In order to understand liberty Biblically, we must understand man Biblically. We then see two pictures of man in Scripture, one of man created to be obedient to his Creator and that of man after Adam, a rebel against God.
The first sin in Eden was a rebellious disobedience, but the temptation to eat the forbidden fruit only came after Adam and Eve were promised that in doing so they would “be as gods, knowing good from evil” (Gen. 3:5). The motive of the first sin was to be like God himself, to see on a moral and authoritative par with Him. All of man’s sin repeats man’s first attempt to play God, his quest to be autonomous and set his own limits and live by his own law.
Men who believe they are gods who have the right to determine all things will act in terms of that self-image. A divinized man is sure to be full of himself. Sometimes this results in egocentricism, selfishness, or a lawless anarchy. Often, too, it results in men pooling their energies to control others. What good is it for man to claim the prerogatives of a god if cannot exercise them? Sin has a long history of men abusing others. The state, as the highest expression of collective mankind, has been the instrument of the worst forms of repression and cruelty. This was the rule in the ancient world where, outside of Hebraic culture, liberty was unknown.
Christianity clearly rejected all man’s claims to divinity. It demanded a distinction between the divine and the human. Even in His incarnation, Christ was in two distinct natures but without confusion, the Council of Chalcedon declared in A.D. 451. Divinity and divine authority was limited to the triune God. Since Jesus Christ was the one unique link between God and man, all other human authority was limited. No human individual or institution, whether church or state, could claim divinity.
This doctrine of the incarnation, defended at Chalcedon near the end of the Western Roman Empire, became the basis upon which Western European liberty developed. Freedom was thereafter possible because only God and His law-word were recognized as transcendent and all other authority limited. The legitimacy claimed by the divine city-states, emperors, or priest-kings of antiquity was shattered.
Based on the uniqueness of Jesus Christ as man’s connection with God, Christianity denied that role to all others. Because there was one God-man, Jesus Christ, no other man, institution, or sphere could command all others; the power of each, though legitimate in its place, was limited. In the Middle Ages the church itself , at times, tried to violate this limitation by abrogating power and authority to itself. Monarchs countered with a revised, baptized version of the divine emperor, called “the divine right of kings.” The revival of the belief in the limitation of all human authority led to the Reformation’s claims of “the crown rights of King Jesus.” The meaning was clear: Christ, the God –man, was transcendent; all other authority was subordinate, derivative, and limited.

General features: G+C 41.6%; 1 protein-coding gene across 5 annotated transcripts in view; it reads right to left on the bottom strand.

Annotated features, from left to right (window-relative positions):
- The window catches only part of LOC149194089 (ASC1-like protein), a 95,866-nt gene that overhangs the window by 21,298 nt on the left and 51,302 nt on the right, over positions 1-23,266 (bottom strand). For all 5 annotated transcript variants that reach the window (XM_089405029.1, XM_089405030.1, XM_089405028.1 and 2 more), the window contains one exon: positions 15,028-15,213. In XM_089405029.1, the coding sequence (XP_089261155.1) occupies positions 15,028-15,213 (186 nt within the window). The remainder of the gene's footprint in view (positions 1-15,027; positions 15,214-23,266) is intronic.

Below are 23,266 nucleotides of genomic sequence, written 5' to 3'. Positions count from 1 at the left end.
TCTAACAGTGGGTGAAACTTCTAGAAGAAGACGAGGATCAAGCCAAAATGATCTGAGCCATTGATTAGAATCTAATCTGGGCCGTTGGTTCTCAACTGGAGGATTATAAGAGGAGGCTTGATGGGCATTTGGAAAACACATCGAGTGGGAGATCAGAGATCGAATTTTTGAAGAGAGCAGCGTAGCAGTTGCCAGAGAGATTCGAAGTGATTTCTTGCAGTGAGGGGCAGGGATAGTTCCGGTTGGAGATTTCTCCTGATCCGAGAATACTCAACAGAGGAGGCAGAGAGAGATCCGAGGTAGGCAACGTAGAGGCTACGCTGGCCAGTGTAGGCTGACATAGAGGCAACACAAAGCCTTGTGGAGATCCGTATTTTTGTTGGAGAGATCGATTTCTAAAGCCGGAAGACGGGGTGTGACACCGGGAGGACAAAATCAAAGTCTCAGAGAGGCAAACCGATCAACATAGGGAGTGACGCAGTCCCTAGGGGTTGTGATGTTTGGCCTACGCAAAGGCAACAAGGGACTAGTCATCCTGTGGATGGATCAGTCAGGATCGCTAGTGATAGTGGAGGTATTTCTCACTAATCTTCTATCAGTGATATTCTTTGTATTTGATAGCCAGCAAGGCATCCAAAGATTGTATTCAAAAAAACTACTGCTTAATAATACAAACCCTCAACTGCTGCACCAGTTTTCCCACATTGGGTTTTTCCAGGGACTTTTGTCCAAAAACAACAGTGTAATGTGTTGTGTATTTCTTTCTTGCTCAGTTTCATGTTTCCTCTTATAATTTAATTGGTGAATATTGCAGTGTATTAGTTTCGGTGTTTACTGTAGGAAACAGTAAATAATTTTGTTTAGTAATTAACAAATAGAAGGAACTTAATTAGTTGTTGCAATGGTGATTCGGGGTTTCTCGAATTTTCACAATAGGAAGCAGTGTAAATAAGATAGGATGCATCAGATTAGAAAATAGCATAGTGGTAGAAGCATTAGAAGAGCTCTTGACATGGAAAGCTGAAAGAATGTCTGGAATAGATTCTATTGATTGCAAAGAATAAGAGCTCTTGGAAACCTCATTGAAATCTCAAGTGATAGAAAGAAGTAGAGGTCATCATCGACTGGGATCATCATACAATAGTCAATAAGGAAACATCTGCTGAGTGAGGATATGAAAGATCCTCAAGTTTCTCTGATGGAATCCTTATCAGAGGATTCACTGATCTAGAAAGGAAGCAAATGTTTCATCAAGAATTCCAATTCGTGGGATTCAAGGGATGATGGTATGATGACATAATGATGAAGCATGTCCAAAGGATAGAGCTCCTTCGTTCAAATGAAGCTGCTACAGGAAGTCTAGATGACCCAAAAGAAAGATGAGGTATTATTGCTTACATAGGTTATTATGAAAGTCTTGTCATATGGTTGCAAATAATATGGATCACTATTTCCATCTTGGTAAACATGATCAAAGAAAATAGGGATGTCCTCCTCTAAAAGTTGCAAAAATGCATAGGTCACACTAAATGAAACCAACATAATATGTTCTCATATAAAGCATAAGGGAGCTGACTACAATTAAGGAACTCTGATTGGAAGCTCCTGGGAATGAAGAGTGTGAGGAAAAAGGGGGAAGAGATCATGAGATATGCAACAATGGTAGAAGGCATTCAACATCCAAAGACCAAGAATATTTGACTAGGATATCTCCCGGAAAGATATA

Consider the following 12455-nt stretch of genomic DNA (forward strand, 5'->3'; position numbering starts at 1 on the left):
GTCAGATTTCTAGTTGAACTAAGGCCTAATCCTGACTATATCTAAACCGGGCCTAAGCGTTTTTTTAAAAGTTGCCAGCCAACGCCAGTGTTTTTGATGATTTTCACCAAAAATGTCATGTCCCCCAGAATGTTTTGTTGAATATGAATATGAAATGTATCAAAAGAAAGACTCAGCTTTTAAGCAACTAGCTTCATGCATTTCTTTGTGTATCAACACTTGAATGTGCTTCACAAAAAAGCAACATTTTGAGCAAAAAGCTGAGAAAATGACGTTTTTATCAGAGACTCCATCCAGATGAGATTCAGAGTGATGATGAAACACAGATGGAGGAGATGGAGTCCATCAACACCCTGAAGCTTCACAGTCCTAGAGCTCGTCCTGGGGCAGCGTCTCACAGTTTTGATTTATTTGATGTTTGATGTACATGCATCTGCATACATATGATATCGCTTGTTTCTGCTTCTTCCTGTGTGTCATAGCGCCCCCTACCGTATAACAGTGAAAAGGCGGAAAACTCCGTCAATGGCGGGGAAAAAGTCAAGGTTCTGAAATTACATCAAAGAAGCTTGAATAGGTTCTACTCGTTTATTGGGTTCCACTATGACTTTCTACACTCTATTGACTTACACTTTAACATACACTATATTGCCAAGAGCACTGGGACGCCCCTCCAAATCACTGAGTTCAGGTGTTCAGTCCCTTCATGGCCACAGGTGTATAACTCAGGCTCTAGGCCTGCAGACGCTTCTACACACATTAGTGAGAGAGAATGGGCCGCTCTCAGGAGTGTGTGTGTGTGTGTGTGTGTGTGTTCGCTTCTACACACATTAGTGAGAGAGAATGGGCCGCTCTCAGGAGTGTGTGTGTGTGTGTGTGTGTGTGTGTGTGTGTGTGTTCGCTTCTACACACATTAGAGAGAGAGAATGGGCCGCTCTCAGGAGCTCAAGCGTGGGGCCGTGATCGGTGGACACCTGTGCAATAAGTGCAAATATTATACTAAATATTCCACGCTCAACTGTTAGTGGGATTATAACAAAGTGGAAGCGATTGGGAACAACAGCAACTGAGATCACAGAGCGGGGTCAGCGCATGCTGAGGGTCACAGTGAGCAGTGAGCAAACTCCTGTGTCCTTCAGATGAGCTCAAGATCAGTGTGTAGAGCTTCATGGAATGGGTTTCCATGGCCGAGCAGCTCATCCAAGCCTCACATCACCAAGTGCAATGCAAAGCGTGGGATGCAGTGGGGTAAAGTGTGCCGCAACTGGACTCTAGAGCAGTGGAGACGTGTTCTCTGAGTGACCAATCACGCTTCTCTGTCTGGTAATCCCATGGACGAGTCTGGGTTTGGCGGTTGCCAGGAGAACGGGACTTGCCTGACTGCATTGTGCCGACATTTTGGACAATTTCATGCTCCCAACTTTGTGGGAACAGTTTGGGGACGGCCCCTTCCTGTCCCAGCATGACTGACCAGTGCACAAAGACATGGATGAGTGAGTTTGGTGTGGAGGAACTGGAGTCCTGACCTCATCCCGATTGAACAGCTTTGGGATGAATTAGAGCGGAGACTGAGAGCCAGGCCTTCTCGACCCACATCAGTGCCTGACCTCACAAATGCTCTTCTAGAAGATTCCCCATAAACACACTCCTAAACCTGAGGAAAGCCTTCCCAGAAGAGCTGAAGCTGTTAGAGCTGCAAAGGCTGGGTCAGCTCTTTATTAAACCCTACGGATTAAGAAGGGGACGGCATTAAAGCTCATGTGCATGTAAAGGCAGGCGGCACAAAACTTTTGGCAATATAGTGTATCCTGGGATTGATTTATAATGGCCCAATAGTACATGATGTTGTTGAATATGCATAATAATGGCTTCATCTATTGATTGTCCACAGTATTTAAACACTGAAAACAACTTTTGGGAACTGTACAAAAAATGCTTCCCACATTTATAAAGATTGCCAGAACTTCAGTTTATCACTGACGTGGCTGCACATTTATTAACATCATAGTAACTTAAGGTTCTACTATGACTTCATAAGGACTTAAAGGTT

Since the resurgence of humanistic thought in the modern era, the collective voice of man is once again raising its claim to transcendence over God and His law-word. This is the case in the more consciously anti-Christian totalitarian states of the recent past as well as the democratic governments of the West. Any form of government which fails to acknowledge a transcendent divine law will view its own law as, by default, supreme. It has then structurally and philosophically, made its laws transcendent. If a divine moral law is not identified and acknowledged, statist law will invariably fill that vacuum.
Liberty is a product of Christianity’s belief in the transcendence of God and His unique incarnation in the person of Jesus Christ. It saw the power and authority that was God’s as off limits to man. Liberty came about because of this limiting doctrine and, in Christian thought, will always therefore be limited. Adamic man sees sin itself as liberty and offers this as his political agenda. Man in Jesus Christ sees his life and joy under the transcendent triune God and His law-word.
We shall be under a transcendent lawgiver, if not the Triune God of Scripture than another. Life, law, and liberty under God are full of mercy, grace, and blessing. Life under the law of man has, throughout history, been an ugly one of tyranny, repression and abuse. Under which law will you stand?
- Mark R. Rushdoony
Mark R. Rushdoony graduated from Los Angeles Baptist College (now The Master’s College) with a B.A. in history in 1975 and was ordained to the ministry in 1995.
He taught junior and senior high classes in history, Bible, civics and economics at a Christian school in Virginia for three years before joining the staff of Chalcedon in 1978. He was the Director of Chalcedon Christian School for 14 years while teaching full time. He also helped tutor all of his children through high school.
In 1998, he became the President of Chalcedon and Ross House Books, and, more recently another publishing arm, Storehouse Press. Chalcedon and its subsidiaries publish many titles plus CDs, mp3s, and an extensive online archive at www.chalcedon.edu.
He has written scores of articles for Chalcedon’s publications, both the Chalcedon Report and Faith for all of Life. He was a contributing author to The Great Christian Revolution (1991). He has spoken at numerous conferences and churches in the U.S. and abroad.
Mark Rushdoony lives in Vallecito, California, his home of 43 years with his wife of 45 years and his youngest son. He has three married children and nine grandchildren.